His paintings are dreamlike visions: imaginary castles, fanciful animals, theatrical masks, and split figures: they’re a jump into a virtual world which swings between the psychedelic and surreal.
That said, Daniel Merriam is not fond of his work being classified with any specific names, because everything originates from his mind and his life. And he wants his paintings to be experienced without much explanation: like a magician who doesn’t want to reveal what lies behind his tricks, in order to keep the aura of mystique intact for his viewers.
Read the full interview on Tattoo Life Magazine (May/June issue).
Daniel, how have you developed your style, which brings to mind gentle childhood tales?
When I was a kid, “The Great American Illustrators” (Norman Rockwell, Maxfield Parrish, N.C. Wyeth, Winslow Homer) were becoming collectable. This gave me the courage to approach whimsy within fine art, in stark contrast to my counterparts who followed the prescribed academic, modern art approach. Since I was a really good illustrator, I was advised even by modern art curators to not give up my style in an effort to be taken seriously. Regardless of fashion, I had a unique vision and ability that needed to be revealed. Art isn’t just about snobbery.
What evolutions have occurred in your work, also from a technical standpoint?
For many years, I worked primarily in watercolor. When the mills stopped making the good paper, I switched to other mediums. That did affect the subject and style of my paintings but I was ready for that change. Although pop culture’s trends and growing older influence my style, it’s still pretty esoteric and belongs exclusively to me and the planet from which it came.
What techniques do you use today? Do you like to experiment, or have you chosen a well-defined path?
I always like to take a different way home. There’s an excitement in trying new methods, so I’m constantly mixing it up. My studio is full of experiments, lots of sculpture projects and every type of paint or tool you can imagine. Hard work seems to be the one constant formula I’ve adhered to.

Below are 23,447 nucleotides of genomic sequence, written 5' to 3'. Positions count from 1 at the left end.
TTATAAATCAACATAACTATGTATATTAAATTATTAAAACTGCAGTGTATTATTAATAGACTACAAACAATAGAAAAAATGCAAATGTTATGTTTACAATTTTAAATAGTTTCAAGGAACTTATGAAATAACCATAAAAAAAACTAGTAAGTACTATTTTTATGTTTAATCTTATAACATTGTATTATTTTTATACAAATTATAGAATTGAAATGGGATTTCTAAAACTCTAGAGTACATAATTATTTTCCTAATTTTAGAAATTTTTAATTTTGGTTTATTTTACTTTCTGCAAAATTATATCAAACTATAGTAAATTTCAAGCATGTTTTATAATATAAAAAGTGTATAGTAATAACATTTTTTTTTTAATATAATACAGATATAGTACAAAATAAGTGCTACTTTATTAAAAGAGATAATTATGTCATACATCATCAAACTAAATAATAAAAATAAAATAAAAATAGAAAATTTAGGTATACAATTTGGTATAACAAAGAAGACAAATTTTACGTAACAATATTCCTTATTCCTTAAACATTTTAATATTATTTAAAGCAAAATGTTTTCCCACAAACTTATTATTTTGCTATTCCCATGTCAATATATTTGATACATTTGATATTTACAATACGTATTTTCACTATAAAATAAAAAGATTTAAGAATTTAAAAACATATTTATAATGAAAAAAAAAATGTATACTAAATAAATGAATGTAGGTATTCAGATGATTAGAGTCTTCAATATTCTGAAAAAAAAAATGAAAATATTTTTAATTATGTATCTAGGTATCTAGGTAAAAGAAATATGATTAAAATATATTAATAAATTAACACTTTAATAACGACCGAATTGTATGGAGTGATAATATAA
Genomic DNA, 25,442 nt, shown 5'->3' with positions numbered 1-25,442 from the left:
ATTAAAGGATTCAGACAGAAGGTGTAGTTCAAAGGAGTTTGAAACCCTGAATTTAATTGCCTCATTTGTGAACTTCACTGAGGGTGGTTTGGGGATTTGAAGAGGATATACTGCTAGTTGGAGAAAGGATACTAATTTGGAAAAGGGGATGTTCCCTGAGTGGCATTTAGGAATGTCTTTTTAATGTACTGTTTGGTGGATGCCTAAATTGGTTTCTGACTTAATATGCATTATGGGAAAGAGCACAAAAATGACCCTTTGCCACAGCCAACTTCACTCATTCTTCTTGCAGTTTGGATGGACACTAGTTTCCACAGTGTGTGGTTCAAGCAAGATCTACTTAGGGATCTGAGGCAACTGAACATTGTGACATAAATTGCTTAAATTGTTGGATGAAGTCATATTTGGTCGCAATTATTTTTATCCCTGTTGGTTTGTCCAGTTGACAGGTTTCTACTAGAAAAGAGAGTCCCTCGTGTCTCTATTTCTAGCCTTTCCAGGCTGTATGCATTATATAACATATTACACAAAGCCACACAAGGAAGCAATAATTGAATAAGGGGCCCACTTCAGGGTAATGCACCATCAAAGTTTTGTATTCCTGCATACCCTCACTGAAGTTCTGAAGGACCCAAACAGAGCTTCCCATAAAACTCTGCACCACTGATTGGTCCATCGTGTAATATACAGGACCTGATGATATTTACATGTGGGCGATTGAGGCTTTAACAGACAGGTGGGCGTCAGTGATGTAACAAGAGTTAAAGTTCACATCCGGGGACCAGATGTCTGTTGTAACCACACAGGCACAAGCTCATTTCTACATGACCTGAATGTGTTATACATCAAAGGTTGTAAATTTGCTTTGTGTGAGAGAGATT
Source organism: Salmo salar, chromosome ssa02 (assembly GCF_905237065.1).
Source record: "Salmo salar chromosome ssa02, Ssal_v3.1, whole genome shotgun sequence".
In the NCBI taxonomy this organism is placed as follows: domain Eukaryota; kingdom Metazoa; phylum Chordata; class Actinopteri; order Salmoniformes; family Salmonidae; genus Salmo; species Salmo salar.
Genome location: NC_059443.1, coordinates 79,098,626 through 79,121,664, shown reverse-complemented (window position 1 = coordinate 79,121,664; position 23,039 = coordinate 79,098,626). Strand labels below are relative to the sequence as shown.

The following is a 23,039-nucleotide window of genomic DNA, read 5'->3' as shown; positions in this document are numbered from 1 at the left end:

All of your works are quite complex and brimming with detail. Some have naturalistic landscapes, while others have very fairytale-like architectural elements. Could you explain the procedure you go through to create your works? Which part of the design’s structure do you start with?
Well, you hit the nail on the head. I like to start with the structure first. I usually use something architectural as the armature for the composition. I sketch out a quick schematic and begin painting over that. Now, quick doesn’t mean simple. I’ve learned to draw quite fast, but I still articulate a plethora of subjects and details.
You give life to characters that include elegantly dressed animals and women who appear in a variety of pieces wearing different clothing but sharing a similar look: upswept hair, big eyes, and doll-like silhouettes. What inspires you?
I was already in the scene before there was lowbrow, steam punk or wide-eyed painting. I started to spread a few eyes apart and realized that fad would pass, as did Rubenesque figures. Although I fit into the fray of these new movements, I’m standing on some older building blocks. Particularly, I’m intrigued by art movements from the Baroque and Art Nouveau, and let’s not forget Hieronymus Bosch, a Renaissance painter, wildly depicting the moral concerns of the medieval.
Are preparing anything in particular at the moment?
My next exhibition will be unveiled at my Bubble Street Gallery in Sausalito the first week of December 2019. For more information, you can visit my website at: www.bubblestreetgallery.com